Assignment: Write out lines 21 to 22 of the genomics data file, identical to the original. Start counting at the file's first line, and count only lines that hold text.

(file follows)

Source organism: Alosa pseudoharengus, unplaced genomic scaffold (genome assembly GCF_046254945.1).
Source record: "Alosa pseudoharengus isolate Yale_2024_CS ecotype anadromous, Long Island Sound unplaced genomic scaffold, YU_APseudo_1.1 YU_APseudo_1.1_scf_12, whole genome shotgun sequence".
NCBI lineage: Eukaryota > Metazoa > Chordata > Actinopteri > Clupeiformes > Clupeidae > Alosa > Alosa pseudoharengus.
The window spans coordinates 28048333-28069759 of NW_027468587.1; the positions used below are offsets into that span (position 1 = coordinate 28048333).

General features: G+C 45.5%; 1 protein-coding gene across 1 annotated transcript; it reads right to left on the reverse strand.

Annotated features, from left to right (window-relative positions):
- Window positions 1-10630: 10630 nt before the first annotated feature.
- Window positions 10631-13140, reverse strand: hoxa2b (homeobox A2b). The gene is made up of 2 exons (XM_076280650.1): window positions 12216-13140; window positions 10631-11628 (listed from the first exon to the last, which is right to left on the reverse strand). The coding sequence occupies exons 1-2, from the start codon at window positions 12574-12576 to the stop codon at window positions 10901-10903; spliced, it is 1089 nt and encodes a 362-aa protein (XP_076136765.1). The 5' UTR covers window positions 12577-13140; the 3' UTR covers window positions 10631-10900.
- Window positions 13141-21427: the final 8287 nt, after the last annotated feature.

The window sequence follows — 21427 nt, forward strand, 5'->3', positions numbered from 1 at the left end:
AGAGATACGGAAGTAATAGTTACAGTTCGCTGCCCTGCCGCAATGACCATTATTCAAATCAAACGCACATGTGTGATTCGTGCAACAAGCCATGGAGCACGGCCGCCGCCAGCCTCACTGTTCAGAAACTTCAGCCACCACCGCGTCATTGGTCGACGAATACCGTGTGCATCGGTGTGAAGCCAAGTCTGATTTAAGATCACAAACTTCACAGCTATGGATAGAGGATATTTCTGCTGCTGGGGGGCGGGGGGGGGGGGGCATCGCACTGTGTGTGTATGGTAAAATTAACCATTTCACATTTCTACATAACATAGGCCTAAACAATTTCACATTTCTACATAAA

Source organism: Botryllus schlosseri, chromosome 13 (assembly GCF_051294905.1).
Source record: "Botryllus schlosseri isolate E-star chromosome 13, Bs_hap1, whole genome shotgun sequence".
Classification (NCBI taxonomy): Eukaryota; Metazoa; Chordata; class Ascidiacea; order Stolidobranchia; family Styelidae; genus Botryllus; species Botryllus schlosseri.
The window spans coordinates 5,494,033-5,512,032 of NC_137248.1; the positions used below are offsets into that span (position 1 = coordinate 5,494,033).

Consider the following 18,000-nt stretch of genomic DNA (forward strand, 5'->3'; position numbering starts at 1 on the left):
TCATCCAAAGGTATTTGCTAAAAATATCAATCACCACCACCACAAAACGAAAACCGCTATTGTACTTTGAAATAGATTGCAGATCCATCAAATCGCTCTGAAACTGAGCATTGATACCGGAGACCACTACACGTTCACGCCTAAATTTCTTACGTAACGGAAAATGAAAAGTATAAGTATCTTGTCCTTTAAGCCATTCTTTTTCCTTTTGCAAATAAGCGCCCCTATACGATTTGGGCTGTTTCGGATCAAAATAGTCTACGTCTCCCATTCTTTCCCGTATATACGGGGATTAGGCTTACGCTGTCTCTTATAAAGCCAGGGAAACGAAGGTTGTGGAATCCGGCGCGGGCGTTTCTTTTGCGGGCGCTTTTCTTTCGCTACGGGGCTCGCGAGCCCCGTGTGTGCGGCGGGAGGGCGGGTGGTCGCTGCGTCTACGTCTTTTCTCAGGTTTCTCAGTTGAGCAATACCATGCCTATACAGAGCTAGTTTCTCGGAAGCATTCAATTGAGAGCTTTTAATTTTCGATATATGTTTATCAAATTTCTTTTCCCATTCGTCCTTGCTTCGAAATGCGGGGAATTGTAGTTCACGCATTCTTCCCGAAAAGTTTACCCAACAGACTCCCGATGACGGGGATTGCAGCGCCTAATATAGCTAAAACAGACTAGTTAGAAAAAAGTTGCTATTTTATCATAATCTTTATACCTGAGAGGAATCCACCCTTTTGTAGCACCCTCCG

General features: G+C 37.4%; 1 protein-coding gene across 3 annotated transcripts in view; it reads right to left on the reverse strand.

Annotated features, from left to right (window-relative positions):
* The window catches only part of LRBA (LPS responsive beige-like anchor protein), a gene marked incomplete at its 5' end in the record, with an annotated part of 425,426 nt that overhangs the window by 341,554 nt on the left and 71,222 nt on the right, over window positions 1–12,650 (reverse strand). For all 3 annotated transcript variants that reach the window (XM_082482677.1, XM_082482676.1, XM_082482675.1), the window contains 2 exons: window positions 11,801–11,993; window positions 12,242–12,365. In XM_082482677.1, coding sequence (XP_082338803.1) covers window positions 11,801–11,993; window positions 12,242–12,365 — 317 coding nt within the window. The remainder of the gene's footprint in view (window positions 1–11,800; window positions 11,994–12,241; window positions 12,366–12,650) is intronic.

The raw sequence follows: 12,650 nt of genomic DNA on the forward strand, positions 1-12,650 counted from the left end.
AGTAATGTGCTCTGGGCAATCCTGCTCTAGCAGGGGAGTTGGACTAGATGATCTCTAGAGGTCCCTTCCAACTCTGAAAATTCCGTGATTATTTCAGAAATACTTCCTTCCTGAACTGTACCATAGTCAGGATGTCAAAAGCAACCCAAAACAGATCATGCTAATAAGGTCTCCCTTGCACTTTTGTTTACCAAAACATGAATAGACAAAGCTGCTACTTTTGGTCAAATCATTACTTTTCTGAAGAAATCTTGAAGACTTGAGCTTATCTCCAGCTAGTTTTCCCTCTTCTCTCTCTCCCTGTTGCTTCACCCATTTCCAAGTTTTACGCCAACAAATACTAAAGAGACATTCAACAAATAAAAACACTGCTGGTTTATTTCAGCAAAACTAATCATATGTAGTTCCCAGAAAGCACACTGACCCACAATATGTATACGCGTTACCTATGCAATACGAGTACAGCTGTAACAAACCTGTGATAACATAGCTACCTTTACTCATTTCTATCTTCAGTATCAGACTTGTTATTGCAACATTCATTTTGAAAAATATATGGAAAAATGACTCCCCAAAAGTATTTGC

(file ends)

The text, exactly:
The raw sequence follows: 12,650 nt of genomic DNA on the forward strand, positions 1-12,650 counted from the left end.
AGTAATGTGCTCTGGGCAATCCTGCTCTAGCAGGGGAGTTGGACTAGATGATCTCTAGAGGTCCCTTCCAACTCTGAAAATTCCGTGATTATTTCAGAAATACTTCCTTCCTGAACTGTACCATAGTCAGGATGTCAAAAGCAACCCAAAACAGATCATGCTAATAAGGTCTCCCTTGCACTTTTGTTTACCAAAACATGAATAGACAAAGCTGCTACTTTTGGTCAAATCATTACTTTTCTGAAGAAATCTTGAAGACTTGAGCTTATCTCCAGCTAGTTTTCCCTCTTCTCTCTCTCCCTGTTGCTTCACCCATTTCCAAGTTTTACGCCAACAAATACTAAAGAGACATTCAACAAATAAAAACACTGCTGGTTTATTTCAGCAAAACTAATCATATGTAGTTCCCAGAAAGCACACTGACCCACAATATGTATACGCGTTACCTATGCAATACGAGTACAGCTGTAACAAACCTGTGATAACATAGCTACCTTTACTCATTTCTATCTTCAGTATCAGACTTGTTATTGCAACATTCATTTTGAAAAATATATGGAAAAATGACTCCCCAAAAGTATTTGC